First, the trend that fits my story of stalled gender progress. Among married fathers with employed wives, how many are providing the “primary care” for their children? That is, among the various childcare arrangements the children are in while their mother is at work, how many are in their fathers’ care more than in any other arrangement? Answer: 10%, which is virtually unchanged from a quarter-century ago:
Not a lot of change for a quarter century in which we’re told everything has changed.
However, in fairness to the change-is-happening community, here is the trend for the percentage of fathers who say they are providing ANY care to their children while their mothers were at work.
I don’t give this much weight since it might reflect greater sensitivity to the importance of saying fathers provide care, but there you have it: it’s higher, and it shows some increases up until the early 1990s, which is when gender equality in general stalled on many indicators. Since the mid-1990s: Nothing.
Please note these figures don’t show the total contribution of fathers, but only reflects those married with children, whose wives are employed.
One interesting source of father care is mothers’ shiftwork. As Harriet Presser reported two decades ago, the 24/7 economy stimulates some task sharing among couples. In the current report, Laughlin writes:
Philip N. Cohen is a professor of sociology at the University of Maryland, College Park, and writes the blog Family Inequality. You can follow him on Twitter or Facebook.
Preschoolers whose mothers worked nights or evenings were more likely to have their father as a child care provider than those with mothers who worked a day shift (42 percent and 23 percent, respectively)
The photographs reveal a universality — pride in favorite toys and the love of play — but, writes Ben Machell at Galimberti’s website, “how they play can reveal a lot.” The children’s life experiences influenced their imaginative play:
…the girl from an affluent Mumbai family loves Monopoly, because she likes the idea of building houses and hotels, while the boy from rural Mexico loves trucks, because he sees them rumbling through his village to the nearby sugar plantation every day.
Galimberti, interviewed by Machell, also observed class differences in entitlement to ownership:
The richest children were more possessive. At the beginning, they wouldn’t want me to touch their toys, and I would need more time before they would let me play with them. In poor countries, it was much easier. Even if they only had two or three toys, they didn’t really care. In Africa, the kids would mostly play with their friends outside.
These photographs are reminiscent of another wonderful photography project featuring kids and their toys. JeonMee Yoon photographed boys with all their blue stuff and girls with all their pink stuff. The results are striking. Likewise, there’s a wonderful set of photographs by James Mollison, counterposing portraits with children’s sleeping arrangements across cultures. These are all wonderful projects that powerfully illustrate global and class difference and inequality.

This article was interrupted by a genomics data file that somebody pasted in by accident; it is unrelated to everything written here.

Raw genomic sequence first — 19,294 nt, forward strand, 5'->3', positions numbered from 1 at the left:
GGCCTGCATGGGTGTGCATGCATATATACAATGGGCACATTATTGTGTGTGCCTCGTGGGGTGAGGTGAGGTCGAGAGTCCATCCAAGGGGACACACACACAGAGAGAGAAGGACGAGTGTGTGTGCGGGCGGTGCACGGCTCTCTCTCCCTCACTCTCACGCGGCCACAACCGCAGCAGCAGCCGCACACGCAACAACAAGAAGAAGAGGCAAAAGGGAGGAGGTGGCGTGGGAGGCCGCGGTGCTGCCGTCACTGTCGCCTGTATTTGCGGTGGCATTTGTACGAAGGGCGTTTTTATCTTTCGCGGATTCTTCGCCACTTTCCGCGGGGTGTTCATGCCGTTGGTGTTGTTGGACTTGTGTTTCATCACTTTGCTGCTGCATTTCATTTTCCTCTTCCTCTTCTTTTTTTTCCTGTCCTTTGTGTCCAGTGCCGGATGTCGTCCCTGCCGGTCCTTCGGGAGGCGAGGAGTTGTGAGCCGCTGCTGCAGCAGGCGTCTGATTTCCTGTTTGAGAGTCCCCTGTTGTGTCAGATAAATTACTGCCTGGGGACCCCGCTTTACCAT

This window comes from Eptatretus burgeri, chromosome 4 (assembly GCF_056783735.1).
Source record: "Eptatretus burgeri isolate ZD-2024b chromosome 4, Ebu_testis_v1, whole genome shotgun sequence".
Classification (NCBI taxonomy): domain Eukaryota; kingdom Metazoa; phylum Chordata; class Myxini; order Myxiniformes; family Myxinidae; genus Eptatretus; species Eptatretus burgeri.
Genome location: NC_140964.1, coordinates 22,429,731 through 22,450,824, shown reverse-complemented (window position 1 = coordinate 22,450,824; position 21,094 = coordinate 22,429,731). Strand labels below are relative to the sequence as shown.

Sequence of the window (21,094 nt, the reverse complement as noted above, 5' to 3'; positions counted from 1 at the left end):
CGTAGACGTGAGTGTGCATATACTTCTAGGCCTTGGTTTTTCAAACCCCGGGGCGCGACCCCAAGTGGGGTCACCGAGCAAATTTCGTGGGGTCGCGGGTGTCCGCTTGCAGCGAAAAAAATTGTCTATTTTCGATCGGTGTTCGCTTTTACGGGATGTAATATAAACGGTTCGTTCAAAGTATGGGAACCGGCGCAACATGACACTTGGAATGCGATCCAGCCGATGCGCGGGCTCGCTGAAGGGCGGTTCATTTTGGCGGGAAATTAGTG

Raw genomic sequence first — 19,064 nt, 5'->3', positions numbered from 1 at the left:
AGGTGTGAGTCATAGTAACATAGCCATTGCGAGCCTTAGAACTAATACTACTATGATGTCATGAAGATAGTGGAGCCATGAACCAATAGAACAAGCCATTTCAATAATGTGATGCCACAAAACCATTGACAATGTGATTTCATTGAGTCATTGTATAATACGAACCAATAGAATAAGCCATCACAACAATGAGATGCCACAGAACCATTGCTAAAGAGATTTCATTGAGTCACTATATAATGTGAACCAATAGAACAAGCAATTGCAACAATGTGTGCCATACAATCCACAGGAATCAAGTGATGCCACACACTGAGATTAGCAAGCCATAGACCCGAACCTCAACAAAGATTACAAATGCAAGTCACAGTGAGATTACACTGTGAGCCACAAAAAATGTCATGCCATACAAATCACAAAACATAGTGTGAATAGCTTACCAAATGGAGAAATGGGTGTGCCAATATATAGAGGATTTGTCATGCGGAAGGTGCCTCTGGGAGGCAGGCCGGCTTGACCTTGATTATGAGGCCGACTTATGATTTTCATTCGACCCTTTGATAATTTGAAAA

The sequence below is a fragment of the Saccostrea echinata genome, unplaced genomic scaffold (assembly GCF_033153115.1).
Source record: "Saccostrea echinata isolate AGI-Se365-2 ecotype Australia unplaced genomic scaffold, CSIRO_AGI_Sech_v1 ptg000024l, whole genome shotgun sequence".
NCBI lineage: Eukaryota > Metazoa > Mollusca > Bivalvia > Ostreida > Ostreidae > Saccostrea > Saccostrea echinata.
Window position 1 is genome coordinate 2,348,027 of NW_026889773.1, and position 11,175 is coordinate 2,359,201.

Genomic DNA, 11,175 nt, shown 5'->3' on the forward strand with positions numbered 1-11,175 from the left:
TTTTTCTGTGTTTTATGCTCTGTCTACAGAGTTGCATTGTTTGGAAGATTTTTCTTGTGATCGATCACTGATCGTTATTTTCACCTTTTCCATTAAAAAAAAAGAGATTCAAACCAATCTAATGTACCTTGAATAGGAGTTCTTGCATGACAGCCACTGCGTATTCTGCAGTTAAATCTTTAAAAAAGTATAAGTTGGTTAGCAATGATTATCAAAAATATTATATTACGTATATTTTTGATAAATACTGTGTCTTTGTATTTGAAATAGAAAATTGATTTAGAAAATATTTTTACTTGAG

Images borrowed from Feature Shoot.Lisa Wade is a professor of sociology at Occidental College. You can follow her on Twitter and Facebook.
“You just have to be cheerful about it and not get upset when you get insulted,” said rocket scientist Yvonne Brill.
She must be chuckling in heaven, because her obituary at the New York Times made the common mistake of making her femaleness and femininity a central part of their retrospective. After objections, NYT corrected the obit. Here are the tracked changes, courtesy of NewsDiffs:
At Feministe, Caperton offers a nice discussion of this phenomenon and draws our attention to the Finkbeiner Test, named after journalist Ann Finkbeiner. Inspired by the Bechdel Test for movies, the Finkbeiner Test is used to judge whether stories about women focus excessively on the fact that they are women. To pass the test, the story cannot mention:
We’ve documented lots of instances of the men-are-people and women-are-women phenomenon. It’s no wonder it shows up in obituaries too. I’m glad that we’re becoming sensitive enough to the issue to notice it and that institutions like the NYT are responsive enough to change the most egregious examples of it. Next step: prevention.Lisa Wade is a professor of sociology at Occidental College. You can follow her on Twitter and Facebook.
Cross-posted at Osocio.
We’ve been covering the saga of Russian protest punk group Pussy Riot for over a year now. The feminist collective performed guerrilla musical protests around Russia against Vladimir Putin. One in particular, in a church, ended with members Nadezhda Tolokonnikova and Maria Alyokhina sentenced to two years imprisonment for “hooliganism motivated by religious hatred”. The human rights implications of this sentence attracted much worldwide attention, with Amnesty International and celebrities like Sting, Yoko Ono and Madonna speaking out for the women.